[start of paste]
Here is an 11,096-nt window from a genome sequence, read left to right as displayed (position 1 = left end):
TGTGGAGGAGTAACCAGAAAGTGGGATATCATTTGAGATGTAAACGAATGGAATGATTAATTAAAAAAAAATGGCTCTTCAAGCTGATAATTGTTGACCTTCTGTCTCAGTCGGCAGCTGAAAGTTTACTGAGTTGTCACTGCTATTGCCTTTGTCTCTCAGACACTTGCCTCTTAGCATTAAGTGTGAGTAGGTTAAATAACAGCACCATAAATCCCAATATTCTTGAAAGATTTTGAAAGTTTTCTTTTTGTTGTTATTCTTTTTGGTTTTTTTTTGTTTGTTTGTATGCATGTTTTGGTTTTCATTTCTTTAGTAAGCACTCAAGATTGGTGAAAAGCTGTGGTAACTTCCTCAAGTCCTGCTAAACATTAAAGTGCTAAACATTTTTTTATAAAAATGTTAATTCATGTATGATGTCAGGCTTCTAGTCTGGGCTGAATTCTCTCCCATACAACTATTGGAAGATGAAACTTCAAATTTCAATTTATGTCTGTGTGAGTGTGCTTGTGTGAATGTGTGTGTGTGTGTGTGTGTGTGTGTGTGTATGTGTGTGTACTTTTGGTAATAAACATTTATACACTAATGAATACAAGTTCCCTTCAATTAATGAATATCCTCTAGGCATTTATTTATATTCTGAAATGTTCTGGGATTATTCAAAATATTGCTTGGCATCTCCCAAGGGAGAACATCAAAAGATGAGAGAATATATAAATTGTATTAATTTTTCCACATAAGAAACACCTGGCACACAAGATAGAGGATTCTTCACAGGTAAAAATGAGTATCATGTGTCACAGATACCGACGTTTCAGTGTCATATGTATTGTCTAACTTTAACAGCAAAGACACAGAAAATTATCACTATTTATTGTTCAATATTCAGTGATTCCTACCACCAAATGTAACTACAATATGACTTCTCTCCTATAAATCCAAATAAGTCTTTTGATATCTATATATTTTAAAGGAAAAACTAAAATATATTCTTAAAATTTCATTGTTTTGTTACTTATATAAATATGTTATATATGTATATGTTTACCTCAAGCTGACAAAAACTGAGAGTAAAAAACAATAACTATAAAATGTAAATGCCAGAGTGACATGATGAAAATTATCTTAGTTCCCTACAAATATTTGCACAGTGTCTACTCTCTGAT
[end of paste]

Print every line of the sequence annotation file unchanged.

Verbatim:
Here is an 11,096-nt window from a genome sequence, read left to right as displayed (position 1 = left end):
TGTGGAGGAGTAACCAGAAAGTGGGATATCATTTGAGATGTAAACGAATGGAATGATTAATTAAAAAAAAATGGCTCTTCAAGCTGATAATTGTTGACCTTCTGTCTCAGTCGGCAGCTGAAAGTTTACTGAGTTGTCACTGCTATTGCCTTTGTCTCTCAGACACTTGCCTCTTAGCATTAAGTGTGAGTAGGTTAAATAACAGCACCATAAATCCCAATATTCTTGAAAGATTTTGAAAGTTTTCTTTTTGTTGTTATTCTTTTTGGTTTTTTTTTGTTTGTTTGTATGCATGTTTTGGTTTTCATTTCTTTAGTAAGCACTCAAGATTGGTGAAAAGCTGTGGTAACTTCCTCAAGTCCTGCTAAACATTAAAGTGCTAAACATTTTTTTATAAAAATGTTAATTCATGTATGATGTCAGGCTTCTAGTCTGGGCTGAATTCTCTCCCATACAACTATTGGAAGATGAAACTTCAAATTTCAATTTATGTCTGTGTGAGTGTGCTTGTGTGAATGTGTGTGTGTGTGTGTGTGTGTGTGTGTGTATGTGTGTGTACTTTTGGTAATAAACATTTATACACTAATGAATACAAGTTCCCTTCAATTAATGAATATCCTCTAGGCATTTATTTATATTCTGAAATGTTCTGGGATTATTCAAAATATTGCTTGGCATCTCCCAAGGGAGAACATCAAAAGATGAGAGAATATATAAATTGTATTAATTTTTCCACATAAGAAACACCTGGCACACAAGATAGAGGATTCTTCACAGGTAAAAATGAGTATCATGTGTCACAGATACCGACGTTTCAGTGTCATATGTATTGTCTAACTTTAACAGCAAAGACACAGAAAATTATCACTATTTATTGTTCAATATTCAGTGATTCCTACCACCAAATGTAACTACAATATGACTTCTCTCCTATAAATCCAAATAAGTCTTTTGATATCTATATATTTTAAAGGAAAAACTAAAATATATTCTTAAAATTTCATTGTTTTGTTACTTATATAAATATGTTATATATGTATATGTTTACCTCAAGCTGACAAAAACTGAGAGTAAAAAACAATAACTATAAAATGTAAATGCCAGAGTGACATGATGAAAATTATCTTAGTTCCCTACAAATATTTGCACAGTGTCTACTCTCTGAT